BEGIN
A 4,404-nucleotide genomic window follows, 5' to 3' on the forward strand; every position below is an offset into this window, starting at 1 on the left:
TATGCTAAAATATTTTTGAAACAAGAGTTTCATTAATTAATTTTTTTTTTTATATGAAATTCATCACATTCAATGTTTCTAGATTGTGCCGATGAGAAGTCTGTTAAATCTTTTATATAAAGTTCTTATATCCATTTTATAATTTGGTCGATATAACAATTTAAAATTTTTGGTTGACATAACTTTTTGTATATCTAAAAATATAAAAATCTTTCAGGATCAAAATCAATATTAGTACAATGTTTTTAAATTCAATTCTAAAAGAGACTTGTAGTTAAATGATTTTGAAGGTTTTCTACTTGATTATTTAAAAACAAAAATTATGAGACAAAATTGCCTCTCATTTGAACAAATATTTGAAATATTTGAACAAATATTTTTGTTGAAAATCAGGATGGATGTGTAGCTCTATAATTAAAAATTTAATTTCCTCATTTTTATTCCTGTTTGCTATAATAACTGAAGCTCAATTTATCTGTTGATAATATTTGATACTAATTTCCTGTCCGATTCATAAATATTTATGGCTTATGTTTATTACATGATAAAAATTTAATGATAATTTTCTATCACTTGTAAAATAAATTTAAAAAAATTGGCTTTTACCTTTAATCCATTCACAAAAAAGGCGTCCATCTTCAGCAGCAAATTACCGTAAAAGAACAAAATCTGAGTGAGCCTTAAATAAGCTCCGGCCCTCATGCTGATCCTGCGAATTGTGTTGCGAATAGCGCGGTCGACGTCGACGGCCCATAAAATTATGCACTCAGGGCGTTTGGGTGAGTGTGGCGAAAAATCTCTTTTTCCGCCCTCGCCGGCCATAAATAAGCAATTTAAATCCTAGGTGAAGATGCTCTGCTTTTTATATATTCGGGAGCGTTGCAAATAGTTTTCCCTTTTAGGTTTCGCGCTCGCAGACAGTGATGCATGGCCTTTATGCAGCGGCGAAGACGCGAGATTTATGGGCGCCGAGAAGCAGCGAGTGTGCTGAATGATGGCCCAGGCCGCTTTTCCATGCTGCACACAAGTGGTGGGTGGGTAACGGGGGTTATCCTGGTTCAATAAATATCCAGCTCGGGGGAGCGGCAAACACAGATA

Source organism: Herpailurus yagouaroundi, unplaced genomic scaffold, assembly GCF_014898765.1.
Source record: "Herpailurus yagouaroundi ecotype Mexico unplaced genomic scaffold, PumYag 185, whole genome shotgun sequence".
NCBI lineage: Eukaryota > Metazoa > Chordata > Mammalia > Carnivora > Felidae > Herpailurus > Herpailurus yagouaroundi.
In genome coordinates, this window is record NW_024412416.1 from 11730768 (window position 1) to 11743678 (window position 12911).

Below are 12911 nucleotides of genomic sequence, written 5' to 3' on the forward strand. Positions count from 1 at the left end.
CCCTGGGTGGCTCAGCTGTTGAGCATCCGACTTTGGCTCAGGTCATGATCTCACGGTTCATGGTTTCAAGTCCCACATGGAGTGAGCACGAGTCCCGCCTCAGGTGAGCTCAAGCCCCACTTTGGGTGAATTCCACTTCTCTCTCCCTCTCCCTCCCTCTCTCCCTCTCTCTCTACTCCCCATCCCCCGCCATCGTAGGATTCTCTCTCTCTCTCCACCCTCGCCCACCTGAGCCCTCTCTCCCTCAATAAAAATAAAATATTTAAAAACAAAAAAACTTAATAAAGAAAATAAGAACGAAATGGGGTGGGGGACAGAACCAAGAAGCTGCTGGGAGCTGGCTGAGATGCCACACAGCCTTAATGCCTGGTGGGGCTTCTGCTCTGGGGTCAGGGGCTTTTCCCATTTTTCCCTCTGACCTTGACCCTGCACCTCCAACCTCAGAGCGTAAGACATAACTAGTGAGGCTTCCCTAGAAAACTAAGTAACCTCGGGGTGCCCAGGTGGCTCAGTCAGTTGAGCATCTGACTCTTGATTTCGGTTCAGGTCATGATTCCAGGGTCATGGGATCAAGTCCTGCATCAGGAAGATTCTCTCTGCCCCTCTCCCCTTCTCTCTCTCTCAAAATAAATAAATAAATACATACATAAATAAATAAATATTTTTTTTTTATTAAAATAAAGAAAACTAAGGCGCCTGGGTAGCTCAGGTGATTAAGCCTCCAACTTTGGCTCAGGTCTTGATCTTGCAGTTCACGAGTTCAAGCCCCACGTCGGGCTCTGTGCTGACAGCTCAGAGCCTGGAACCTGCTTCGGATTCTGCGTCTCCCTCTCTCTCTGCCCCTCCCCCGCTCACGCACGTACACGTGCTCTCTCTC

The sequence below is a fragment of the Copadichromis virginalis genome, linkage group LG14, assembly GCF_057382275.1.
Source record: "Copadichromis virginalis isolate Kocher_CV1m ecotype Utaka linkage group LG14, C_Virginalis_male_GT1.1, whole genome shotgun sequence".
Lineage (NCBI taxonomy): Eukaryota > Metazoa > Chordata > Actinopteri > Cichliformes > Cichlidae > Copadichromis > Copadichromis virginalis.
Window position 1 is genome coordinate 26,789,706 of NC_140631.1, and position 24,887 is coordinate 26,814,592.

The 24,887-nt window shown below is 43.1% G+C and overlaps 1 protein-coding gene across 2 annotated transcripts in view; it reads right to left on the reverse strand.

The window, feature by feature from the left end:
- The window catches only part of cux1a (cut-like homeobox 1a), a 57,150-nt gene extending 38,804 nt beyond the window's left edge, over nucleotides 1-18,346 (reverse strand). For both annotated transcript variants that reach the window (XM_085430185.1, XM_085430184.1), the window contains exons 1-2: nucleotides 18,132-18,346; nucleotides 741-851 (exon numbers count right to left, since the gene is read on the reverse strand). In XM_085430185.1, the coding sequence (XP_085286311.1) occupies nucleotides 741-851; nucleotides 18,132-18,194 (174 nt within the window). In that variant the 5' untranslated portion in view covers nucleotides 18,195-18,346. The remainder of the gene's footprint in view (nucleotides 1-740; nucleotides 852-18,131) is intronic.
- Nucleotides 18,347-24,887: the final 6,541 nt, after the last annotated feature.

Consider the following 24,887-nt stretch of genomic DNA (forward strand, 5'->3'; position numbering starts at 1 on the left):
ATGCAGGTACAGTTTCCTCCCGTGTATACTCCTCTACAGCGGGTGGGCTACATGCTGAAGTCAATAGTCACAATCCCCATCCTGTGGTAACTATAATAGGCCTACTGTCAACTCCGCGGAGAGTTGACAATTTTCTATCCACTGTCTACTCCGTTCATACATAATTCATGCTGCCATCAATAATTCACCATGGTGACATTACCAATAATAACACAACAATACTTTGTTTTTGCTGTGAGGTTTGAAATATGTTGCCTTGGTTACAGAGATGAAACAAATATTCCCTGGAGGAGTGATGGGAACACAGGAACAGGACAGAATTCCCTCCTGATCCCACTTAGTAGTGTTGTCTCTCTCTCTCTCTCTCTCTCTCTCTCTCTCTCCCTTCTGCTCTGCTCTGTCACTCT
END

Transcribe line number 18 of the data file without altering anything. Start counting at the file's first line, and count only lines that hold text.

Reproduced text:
ATGCAGGTACAGTTTCCTCCCGTGTATACTCCTCTACAGCGGGTGGGCTACATGCTGAAGTCAATAGTCACAATCCCCATCCTGTGGTAACTATAATAGGCCTACTGTCAACTCCGCGGAGAGTTGACAATTTTCTATCCACTGTCTACTCCGTTCATACATAATTCATGCTGCCATCAATAATTCACCATGGTGACATTACCAATAATAACACAACAATACTTTGTTTTTGCTGTGAGGTTTGAAATATGTTGCCTTGGTTACAGAGATGAAACAAATATTCCCTGGAGGAGTGATGGGAACACAGGAACAGGACAGAATTCCCTCCTGATCCCACTTAGTAGTGTTGTCTCTCTCTCTCTCTCTCTCTCTCTCTCTCTCTCCCTTCTGCTCTGCTCTGTCACTCT